What matters most is the time spent now to mold your son or daughter while still in your household. Good news: That time spent does not necessarily depend on your finances as a parent. This means you can act on talent building now without having to wait for a future success date of your own . Chew on that insight for a while on the implications of what it means to pass on success to your children!

That was Joshua’s commentary during the interview, so if you want to hear more stuff like that, subscribe to his podcasts so you can hear his other interviews.

 

How Publishing a NON-FICTION Book Gets Done by Tom Woods

Sneak peek by “celebrity” Tom Woods on how publishing a NON-FICTION book gets done today. Economics and political analysis and teaching is part of that person’s talent and he has something to write about that others want to read. If you have a young person that hopes to one day write about his talent for book publishing, in order to support himself financially, listen to this very clear podcast.

Tom Woods reveals that the numbers are NEVER in the millions of copies, even when you make it to the best seller’s list. Set your money expectations accordingly. He explains the role of books opening doors for you in your overall strategy of providing your talent value to the world. It is part of a broad approach to your talent market, not a single strategy for supporting yourself (he even talks about a blog as part of his strategy!) He has had eleven books published so far. He knows what he is talking about as a successful author.

He covers these topics in this episode: 

How do I submit a manuscript to a big publisher?

Do I need an agent?
How do I find one?
What are the benefits of traditional publishing?
What are the benefits of self-publishing?
How much does an author earn from the sale of a book?
How many books do nonfiction authors typically sell?
What’s the indispensable ingredient for getting media exposure for my book?

 

Is He “Cursed” with a Talent of Video Game Playing?

Listen to an interview of me by Dr. Melanie Wilson on the subject of how to find and discover talent in your children. (By the way, if you are big podcast listener, you may like loading up your iPhone or Android with all her other homeschool interviews on her UltimateRadioShow)

I think the most important point I wanted to get across in that interview is that talent is NOT found by uncovering some already existing, full-blown hidden gem of a talent in your son or daughter. Rather it is understanding that there are many gifts, assets, and environmental advantages your child was born into and was given and that from pool of good things in his life, you can grow one of a number of possible talents. The operative word is “grow”, not “accidentally fall into talent” or “discovered as he was working the pizza bar.” As parents, you can judiciously and intelligently decide to encourage the development of some skills and experiences over and above other ones.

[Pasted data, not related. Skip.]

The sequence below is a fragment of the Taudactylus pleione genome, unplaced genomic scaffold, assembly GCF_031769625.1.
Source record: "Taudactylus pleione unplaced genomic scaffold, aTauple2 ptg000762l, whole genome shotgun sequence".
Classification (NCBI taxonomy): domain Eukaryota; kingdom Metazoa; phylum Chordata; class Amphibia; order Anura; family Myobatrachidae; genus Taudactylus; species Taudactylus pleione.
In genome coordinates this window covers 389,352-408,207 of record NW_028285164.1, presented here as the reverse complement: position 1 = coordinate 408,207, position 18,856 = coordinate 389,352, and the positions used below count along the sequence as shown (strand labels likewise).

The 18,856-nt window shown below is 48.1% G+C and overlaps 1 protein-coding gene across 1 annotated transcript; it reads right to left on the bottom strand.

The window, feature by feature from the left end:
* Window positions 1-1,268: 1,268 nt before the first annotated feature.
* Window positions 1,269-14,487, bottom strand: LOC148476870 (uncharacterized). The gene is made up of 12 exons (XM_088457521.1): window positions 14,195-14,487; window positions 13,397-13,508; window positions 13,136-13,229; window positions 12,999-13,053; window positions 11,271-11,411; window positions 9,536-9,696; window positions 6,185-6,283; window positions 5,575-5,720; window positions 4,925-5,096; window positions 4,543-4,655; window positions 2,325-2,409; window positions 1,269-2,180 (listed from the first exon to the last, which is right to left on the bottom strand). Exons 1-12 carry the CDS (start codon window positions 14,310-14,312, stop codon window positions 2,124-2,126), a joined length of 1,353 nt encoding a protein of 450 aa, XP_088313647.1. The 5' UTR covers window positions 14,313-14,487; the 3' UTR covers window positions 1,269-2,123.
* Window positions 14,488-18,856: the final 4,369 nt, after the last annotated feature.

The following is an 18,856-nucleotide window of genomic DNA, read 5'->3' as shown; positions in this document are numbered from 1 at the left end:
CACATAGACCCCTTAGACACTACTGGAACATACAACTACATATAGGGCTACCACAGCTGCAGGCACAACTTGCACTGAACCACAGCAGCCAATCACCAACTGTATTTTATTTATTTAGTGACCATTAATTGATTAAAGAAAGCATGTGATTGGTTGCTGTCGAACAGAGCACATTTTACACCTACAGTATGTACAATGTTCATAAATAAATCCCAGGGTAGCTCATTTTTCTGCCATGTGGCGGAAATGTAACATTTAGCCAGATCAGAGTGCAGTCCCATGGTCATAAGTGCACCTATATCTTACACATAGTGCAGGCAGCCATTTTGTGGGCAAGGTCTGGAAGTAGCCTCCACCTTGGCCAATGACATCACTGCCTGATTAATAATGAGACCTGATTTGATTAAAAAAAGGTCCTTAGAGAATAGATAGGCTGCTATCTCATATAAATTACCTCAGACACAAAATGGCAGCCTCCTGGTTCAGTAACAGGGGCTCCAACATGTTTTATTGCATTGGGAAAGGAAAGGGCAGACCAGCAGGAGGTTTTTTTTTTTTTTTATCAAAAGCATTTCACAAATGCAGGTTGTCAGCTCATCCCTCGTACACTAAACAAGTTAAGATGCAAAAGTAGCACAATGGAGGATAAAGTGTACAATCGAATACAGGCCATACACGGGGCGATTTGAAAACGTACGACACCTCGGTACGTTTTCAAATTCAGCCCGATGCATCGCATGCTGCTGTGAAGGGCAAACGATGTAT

You heard me right: your 13 year old son is in fact not “cursed” with a talent of video game playing, nor is your 15 year old daughter doomed to be a “talented” weekend soccer player. Yet, we can easily slip into that belief mode and resign ourselves into feeding even more those “talents” in our children’s lives that we instinctively know are worthless to making a difference in their adult lives. You feel guilty that since he is not “gifted” to be born a doctor or an entrepreneur then the logic says that is doomed to be an average worker in his adult-life. I suspect that the guilty, over-nurturing parental response is to increase the subsidy of a an otherwise ephemeral talent for a few more years of care-free joy. You tell yourself that at least he will have good memories of his early years before being hit by the dreariness of grown-up responsibilities. It becomes a classic self-fulfilling prophecy.

However if you make a clear list of all those unique things you have going for you as a family, you will surprise yourself at how many great things can be combined together to start developing a real long-term talent that can carry your young person into adulthood. It will make sense to both your teenager and to you the parents. Real talent SHOULD make sense for the long run, it should have a purpose outside of being something for personal pleasure or private challenge. Real talent starts small, has a humble beginning, but does eventually grow into something spectacular.

Need help finding that small thing to get a talent started in your young person’s life? I have your e-course here on how to do it and I can coach you through step-by-step through the process.

(Shhh! don’t tell everyone, but I give you a strategy in the e-course on how you could actually rescue and re-purpose game playing and hobby skills into something becomes a real talent)
Full-cover-100-hours-talent-guide